The Frankfurt School theorist Walter Benjamin once lamented that art dies when the same model that produced the Ford Model T is applied to art. What of the Common Core, the new rational model of educational measurement schools nationwide, including in Tennessee, are adopting? It is, as student speaker Ethan Young proclaimed at the Knox County School Board regular meeting in November 2013, the very selfsame model, or as he puts it, "an industrial model of school."

Public education has long been intimately linked to the economic formations governing social formations. In other words, school systems are tied to whatever economic regime is dominant. For example, the baby boomer generation saw its schools produce students in a similar way to how the generation manufactured the material wealth that built American infrastructure on an incline for decades.

A system like the Common Core isn't exactly new, but it is more robotic than previous incarnations of public education. It could only have been produced after the 1990s, when a new form of economic rationalism invaded the bureaucratic systems America depends upon to function — when "the data" became the sole instrumental method of measuring success, as seen in Temporary Assistance for Needy Families and No Child Left Behind in the 2000s.

In this model, faces are worthless, as are personalities; the bottom dollar, or the highest grade, is the only worthwhile datum in the entire enterprise.

Isaac Asimov published "I, Robot" in 1950. His stories did not concern public education, university students in 2014, or the foundational models of infrastructure development America is stuck with today. However, parallels abound between the thinking of the bureaucrats — however necessary they are, and they are necessary — and the thinking of the robot which seeks to reproduce itself. The dominant epistemology of bureaucracy is cold, dissected data; so, too, is the dominant epistemology of the public school becoming cold, dissected data.

Students are not being trained how to live, think, question or rebel. Instead, they are being taught how to behave, listen, obey and universalize their minds according to a standard plot developed by bureaucrats, many of whom have never taught a class a day in their lives.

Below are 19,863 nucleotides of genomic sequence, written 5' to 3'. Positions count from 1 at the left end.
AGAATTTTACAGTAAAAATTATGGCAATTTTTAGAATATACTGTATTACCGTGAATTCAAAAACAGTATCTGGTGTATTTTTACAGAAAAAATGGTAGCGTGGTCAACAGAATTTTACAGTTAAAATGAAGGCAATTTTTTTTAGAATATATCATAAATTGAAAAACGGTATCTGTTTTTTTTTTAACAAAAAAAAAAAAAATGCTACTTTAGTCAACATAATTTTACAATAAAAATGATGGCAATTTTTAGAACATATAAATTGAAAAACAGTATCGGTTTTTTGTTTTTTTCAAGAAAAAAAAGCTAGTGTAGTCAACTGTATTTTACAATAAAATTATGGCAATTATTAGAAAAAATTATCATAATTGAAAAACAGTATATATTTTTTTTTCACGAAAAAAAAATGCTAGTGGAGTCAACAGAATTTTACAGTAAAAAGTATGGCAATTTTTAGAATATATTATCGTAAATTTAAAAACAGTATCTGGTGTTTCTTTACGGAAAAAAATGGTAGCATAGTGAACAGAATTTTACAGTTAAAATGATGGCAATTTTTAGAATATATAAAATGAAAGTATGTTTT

As Young said, "The task of teaching is never quantifiable." Education is being mechanized, its knowledge formalized but devalued, and its students objectified and passed through the ringer darkly. America already has trouble sustainably manufacturing cars. Why apply that same model to human life and the life of the mind?

From the outset under our current pedagogical regime, every student is primed to learn. But it is worthwhile to briefly examine the nature of this learning. From toddlerhood on, students are graded on what amounts to a population scale.

They come to think of themselves as their grades: an A student, a B student, a C student, and so on. Decades ago, Aldous Huxley caricatured such a practice in "Brave New World," yet the caricature persists in living form. Students are taught to self-objectify in order to survive in what we adults call the "real world" and thereafter to reproduce the current economic regime in all its facets. This insight is the greatest gift of sociology – social systems reproduce over the heads of their individual participants.

We think of the grading system as a natural reification of knowledge. But it is no such thing. It is merely a heuristic schools use to tattoo their children according to their employability, their status in the hierarchy.

Michel Foucault asked in his "Discipline and Punish: The Birth of the Prison", "Is it surprising that prisons resemble factories, schools, barracks, hospitals, which all resemble prisons?"

While education is indeed the supreme tool society uses to ensure its children grow up to be happy adults, the sort of social engineering propagated by the Common Core is not. Rather, it is bureaucracy come alive, impersonality rendered animate, and Frankenstein's pedagogy. Ought we be weary of it, and weary for it, considering its great importance?

Education is not only the lifeblood of our civilization, but also its thermometer. If our education system is producing robots, we need not infer intensely that we are producing robots.

Jeremy Brunger is a senior in English. He can be reached at jbrunger@utk.edu.